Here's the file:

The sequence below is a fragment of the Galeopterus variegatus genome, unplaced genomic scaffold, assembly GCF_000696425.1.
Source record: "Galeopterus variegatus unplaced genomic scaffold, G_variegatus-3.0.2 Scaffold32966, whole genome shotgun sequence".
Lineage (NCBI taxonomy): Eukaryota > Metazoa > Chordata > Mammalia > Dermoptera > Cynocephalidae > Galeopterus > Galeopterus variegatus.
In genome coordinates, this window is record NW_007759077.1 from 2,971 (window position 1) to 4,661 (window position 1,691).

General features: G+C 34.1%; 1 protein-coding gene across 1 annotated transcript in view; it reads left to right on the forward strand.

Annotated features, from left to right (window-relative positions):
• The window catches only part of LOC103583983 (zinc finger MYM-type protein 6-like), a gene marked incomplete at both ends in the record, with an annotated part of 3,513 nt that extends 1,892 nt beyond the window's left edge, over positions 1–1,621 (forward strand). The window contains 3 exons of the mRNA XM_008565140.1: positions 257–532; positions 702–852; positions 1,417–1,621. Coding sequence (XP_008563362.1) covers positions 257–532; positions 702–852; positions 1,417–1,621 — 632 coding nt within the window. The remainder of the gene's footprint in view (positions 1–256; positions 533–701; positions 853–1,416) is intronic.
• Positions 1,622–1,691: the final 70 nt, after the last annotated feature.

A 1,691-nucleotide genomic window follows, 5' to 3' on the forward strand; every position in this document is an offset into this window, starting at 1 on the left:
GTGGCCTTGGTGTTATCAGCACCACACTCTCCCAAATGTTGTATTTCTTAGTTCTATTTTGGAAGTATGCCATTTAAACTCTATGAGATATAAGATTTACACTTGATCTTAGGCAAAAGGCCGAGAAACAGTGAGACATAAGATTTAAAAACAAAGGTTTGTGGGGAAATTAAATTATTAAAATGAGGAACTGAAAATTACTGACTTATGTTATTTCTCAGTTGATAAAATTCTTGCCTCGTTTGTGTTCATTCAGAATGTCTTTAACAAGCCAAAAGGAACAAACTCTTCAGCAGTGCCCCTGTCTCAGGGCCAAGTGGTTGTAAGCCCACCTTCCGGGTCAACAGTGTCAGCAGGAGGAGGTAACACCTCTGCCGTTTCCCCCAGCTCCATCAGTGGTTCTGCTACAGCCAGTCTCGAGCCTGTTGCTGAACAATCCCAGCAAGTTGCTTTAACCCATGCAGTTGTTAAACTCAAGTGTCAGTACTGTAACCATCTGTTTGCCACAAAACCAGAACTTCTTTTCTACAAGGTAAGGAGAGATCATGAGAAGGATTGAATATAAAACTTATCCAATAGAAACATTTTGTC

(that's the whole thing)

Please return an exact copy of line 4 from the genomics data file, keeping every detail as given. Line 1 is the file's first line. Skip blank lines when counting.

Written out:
In genome coordinates, this window is record NW_007759077.1 from 2,971 (window position 1) to 4,661 (window position 1,691).